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 Texas : Features : Columns : All Things Historical

FRAY ANTONIO MARGIL DE JESUS:
MISSIONARY

by Archie P. McDonald, PhD
Archie McDonald, PhD
Some years ago the Israeli consul stationed in Houston came to Nacogdoches for a talk. As a courtesy to this distinguished visitor, a tour featuring historical sites was arranged. The guide took the consul to a crossing of Lanana Creek near where the miracle of "The Eyes of Father Margil" was believed to have occurred.

"The Eyes" refers to an incident in which Margil, the ecclesiastical leader of six Spanish missions in East Texas, struck a rock twice in the dry creek bed during a time of drought and water poured from the places his rod had touched to sustain the mission until rains restored the creek.

"Moses did this!" said the consul. The guide could only reply, "I didn't say he was original, only miraculous."

This miracle worker was born in Valencia, Spain, in 1657. Margil gave evidence at an early age of devotion to the church and an intention to make it his life's work. He became a Franciscan in 1673 and emulated the order's founder by refusing to ride horseback or in a cart, always choosing to walk to punish the body. When one considers that he walked from Central America to East Texas and back fulfilling his duties, appreciation of the commitment grows large.

Margil received holy orders and accepted assignment to missionary work in New Spain in 1683. He first served the missionary College of Santa Cruz de Queratero in Yucatan, Costa Rico, and Guatemala, then founded the missionary College of Nuestra Senora de Guadalupe de Zacatecas in 1706.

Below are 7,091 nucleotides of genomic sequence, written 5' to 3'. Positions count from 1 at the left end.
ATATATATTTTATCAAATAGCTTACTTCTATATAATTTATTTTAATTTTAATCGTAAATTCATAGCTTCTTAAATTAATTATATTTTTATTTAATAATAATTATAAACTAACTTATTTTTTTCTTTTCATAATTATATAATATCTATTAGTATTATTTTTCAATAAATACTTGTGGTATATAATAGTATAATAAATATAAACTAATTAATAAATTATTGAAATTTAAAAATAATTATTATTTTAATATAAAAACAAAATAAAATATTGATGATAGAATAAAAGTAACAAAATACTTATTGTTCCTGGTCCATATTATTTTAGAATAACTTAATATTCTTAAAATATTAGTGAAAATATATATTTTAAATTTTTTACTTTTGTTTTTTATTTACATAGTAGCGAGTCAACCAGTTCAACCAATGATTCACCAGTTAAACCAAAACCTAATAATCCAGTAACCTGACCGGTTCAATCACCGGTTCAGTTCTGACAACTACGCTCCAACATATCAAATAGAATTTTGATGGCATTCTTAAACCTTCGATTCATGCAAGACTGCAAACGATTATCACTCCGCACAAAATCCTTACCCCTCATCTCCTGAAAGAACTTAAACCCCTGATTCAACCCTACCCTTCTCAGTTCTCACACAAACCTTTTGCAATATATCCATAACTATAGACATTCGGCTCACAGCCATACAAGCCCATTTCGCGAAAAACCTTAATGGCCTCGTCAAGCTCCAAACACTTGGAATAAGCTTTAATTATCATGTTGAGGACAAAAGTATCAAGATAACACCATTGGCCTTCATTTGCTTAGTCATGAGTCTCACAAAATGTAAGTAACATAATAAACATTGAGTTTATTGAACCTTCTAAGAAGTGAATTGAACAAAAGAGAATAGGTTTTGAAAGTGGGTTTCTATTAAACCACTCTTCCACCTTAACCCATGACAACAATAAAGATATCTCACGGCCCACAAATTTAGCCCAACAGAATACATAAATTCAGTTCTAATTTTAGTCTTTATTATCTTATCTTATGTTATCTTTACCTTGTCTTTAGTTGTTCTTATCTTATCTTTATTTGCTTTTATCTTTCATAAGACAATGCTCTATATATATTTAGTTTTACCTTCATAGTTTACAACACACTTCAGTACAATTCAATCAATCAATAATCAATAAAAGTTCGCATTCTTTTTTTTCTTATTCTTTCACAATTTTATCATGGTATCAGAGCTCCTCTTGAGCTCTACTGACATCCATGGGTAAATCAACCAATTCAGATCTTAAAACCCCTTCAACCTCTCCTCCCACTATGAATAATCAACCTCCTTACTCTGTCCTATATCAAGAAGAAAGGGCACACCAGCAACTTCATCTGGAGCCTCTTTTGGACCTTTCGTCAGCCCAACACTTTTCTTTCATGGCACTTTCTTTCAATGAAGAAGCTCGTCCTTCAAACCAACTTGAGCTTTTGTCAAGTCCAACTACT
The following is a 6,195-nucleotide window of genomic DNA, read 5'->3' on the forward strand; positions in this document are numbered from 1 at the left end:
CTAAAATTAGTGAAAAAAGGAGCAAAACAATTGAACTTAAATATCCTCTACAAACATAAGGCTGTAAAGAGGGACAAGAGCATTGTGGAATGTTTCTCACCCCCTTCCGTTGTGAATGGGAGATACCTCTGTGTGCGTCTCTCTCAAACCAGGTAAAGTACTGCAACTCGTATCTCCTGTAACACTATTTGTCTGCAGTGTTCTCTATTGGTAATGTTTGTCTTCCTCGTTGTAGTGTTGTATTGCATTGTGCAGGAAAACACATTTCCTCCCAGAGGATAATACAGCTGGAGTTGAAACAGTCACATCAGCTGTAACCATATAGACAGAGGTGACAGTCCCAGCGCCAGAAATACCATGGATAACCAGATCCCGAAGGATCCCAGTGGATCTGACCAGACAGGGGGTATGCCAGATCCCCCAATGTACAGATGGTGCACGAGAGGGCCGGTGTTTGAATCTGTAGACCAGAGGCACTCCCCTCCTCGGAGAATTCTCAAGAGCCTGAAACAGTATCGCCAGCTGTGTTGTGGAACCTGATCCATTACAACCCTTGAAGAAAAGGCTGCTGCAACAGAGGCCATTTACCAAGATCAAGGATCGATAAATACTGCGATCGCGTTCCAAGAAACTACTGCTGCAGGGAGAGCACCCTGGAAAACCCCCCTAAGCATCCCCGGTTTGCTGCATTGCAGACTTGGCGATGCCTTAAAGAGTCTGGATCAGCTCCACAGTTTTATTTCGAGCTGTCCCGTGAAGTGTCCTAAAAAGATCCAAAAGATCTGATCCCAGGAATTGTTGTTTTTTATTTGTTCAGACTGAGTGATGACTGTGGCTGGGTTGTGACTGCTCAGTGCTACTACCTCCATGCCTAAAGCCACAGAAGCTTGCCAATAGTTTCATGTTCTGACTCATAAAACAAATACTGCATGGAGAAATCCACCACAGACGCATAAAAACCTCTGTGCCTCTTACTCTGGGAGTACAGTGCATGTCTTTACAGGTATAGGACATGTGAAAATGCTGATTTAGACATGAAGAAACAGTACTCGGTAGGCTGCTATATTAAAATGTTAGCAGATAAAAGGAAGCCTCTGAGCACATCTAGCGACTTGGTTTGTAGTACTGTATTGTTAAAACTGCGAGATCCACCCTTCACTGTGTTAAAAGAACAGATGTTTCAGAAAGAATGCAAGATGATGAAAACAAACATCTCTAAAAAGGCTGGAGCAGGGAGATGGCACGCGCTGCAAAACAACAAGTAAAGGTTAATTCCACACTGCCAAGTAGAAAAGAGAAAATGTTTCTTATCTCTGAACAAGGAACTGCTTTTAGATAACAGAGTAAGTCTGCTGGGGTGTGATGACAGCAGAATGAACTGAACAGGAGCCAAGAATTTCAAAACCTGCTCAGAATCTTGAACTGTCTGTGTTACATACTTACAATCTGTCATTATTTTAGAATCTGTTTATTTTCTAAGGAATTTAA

Margil traveled to East Texas after the expedition of Domingo Ramon had established four missions in the area in 1716, including one in Nacogdoches. The following year he assisted with the founding of two more, Nuestra Senora de los Dolores and San Miguel de los Adaes. Later he established the most successful mission in Texas, San Antonio de Aguayo, in San Antonio.

None of the East Texas missions succeeded in converting a great many Indians to Christianity, but they played a significant role in holding on to the area for Spain.

Margil died in 1726, and has been considered for sanctification by the Roman Catholic Church. His work in East Texas was but the beginning of the work of the Franciscans in all of Texas


All Things Historical
September 2-8 , 2001
Published by permission.

Archie P. McDonald is Director of the East Texas Historical Association and author or editor of over 20 books on Texas
 
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